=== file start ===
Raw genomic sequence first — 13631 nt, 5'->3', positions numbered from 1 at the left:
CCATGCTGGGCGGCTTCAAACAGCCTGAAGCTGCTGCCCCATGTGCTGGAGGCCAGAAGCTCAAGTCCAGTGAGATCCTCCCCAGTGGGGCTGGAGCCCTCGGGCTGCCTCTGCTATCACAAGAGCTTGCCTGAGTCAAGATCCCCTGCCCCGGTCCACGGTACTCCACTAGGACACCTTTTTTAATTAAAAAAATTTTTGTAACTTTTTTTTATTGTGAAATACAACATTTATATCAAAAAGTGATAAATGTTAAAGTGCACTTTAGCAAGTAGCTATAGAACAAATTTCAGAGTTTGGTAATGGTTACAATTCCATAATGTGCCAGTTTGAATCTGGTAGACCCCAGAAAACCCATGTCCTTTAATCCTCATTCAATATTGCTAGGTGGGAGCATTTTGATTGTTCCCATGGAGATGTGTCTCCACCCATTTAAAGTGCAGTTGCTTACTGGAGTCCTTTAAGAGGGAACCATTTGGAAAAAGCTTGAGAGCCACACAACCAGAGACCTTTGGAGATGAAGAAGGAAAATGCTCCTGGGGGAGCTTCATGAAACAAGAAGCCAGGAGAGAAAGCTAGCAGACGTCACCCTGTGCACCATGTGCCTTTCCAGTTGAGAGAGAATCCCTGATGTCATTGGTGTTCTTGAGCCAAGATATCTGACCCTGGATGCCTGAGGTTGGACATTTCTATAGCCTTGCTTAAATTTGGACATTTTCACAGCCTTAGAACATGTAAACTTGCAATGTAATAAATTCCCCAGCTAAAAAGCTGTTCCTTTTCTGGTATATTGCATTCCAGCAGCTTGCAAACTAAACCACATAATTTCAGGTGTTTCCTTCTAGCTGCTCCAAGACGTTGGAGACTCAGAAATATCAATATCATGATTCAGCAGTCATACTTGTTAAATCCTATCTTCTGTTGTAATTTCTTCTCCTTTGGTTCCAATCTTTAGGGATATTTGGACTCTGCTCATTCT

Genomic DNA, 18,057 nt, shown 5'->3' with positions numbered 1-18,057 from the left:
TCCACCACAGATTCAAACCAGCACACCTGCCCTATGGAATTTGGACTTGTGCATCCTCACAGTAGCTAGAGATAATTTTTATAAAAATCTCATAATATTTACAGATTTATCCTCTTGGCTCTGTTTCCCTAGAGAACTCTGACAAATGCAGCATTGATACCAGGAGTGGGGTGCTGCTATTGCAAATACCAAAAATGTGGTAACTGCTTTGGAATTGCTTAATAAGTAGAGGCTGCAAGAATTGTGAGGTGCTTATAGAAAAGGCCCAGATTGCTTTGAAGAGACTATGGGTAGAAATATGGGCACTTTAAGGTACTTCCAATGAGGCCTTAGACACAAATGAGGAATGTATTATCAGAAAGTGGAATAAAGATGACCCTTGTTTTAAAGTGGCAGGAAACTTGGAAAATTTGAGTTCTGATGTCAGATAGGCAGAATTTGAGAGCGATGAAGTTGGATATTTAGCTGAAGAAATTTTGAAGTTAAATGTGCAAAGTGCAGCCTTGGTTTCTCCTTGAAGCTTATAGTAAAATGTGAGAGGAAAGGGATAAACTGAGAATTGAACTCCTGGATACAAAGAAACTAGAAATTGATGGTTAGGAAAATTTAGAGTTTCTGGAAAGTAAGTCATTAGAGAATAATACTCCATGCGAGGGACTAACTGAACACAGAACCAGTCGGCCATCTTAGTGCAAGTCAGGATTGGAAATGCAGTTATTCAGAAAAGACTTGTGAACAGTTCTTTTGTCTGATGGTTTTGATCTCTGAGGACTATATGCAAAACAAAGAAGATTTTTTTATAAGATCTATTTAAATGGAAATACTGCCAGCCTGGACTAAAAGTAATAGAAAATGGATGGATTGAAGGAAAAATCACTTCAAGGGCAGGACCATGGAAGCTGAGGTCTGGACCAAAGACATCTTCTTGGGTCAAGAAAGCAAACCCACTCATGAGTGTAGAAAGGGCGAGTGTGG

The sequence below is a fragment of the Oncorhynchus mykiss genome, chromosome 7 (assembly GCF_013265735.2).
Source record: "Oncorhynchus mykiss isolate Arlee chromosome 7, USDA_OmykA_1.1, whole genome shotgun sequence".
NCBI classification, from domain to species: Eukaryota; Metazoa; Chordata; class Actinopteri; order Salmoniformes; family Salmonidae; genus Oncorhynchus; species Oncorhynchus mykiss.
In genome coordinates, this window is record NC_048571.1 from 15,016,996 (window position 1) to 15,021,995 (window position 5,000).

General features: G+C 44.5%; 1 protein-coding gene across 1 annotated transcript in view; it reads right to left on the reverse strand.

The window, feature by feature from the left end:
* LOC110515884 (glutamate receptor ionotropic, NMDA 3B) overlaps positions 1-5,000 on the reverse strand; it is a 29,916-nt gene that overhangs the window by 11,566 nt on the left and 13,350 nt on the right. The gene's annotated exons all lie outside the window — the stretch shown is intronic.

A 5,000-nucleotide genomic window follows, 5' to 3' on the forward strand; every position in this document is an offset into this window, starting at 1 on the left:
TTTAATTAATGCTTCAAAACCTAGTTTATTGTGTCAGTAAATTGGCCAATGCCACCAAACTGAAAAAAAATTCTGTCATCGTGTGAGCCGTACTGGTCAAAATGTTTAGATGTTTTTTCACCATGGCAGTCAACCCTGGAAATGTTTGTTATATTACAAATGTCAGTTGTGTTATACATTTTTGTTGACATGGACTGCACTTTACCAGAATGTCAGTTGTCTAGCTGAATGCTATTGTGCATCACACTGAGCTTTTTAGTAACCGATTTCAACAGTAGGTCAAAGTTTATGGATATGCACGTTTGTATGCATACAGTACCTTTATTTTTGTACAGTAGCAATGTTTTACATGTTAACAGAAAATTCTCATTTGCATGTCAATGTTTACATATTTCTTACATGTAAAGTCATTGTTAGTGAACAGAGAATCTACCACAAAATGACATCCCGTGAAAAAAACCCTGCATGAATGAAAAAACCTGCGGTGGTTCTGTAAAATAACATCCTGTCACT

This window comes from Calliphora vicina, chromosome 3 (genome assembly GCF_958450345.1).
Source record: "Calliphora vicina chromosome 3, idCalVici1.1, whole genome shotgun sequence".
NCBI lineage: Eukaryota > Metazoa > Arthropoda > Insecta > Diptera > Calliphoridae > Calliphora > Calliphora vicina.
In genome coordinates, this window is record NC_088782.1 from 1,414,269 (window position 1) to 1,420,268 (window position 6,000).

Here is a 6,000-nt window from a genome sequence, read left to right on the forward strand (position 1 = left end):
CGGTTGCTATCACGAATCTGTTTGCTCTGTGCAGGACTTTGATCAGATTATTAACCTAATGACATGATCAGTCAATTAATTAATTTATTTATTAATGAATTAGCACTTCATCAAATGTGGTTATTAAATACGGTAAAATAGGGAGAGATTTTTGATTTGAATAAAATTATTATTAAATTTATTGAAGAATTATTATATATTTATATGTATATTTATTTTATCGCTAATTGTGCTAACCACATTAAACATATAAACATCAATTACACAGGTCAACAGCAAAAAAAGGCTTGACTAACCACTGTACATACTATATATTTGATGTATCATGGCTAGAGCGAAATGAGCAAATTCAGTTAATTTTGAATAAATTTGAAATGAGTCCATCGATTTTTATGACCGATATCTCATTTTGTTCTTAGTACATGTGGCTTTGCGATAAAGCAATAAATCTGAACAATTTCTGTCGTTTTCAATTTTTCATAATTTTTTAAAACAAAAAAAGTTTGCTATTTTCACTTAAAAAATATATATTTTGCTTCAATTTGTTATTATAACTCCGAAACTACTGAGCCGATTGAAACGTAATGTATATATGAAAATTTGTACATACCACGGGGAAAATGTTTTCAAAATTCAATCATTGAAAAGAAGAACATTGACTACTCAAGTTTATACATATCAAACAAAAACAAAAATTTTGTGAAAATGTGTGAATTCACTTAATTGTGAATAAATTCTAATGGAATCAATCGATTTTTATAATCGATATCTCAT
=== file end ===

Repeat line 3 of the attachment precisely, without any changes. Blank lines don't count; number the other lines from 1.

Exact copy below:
Genomic DNA, 18,057 nt, shown 5'->3' with positions numbered 1-18,057 from the left: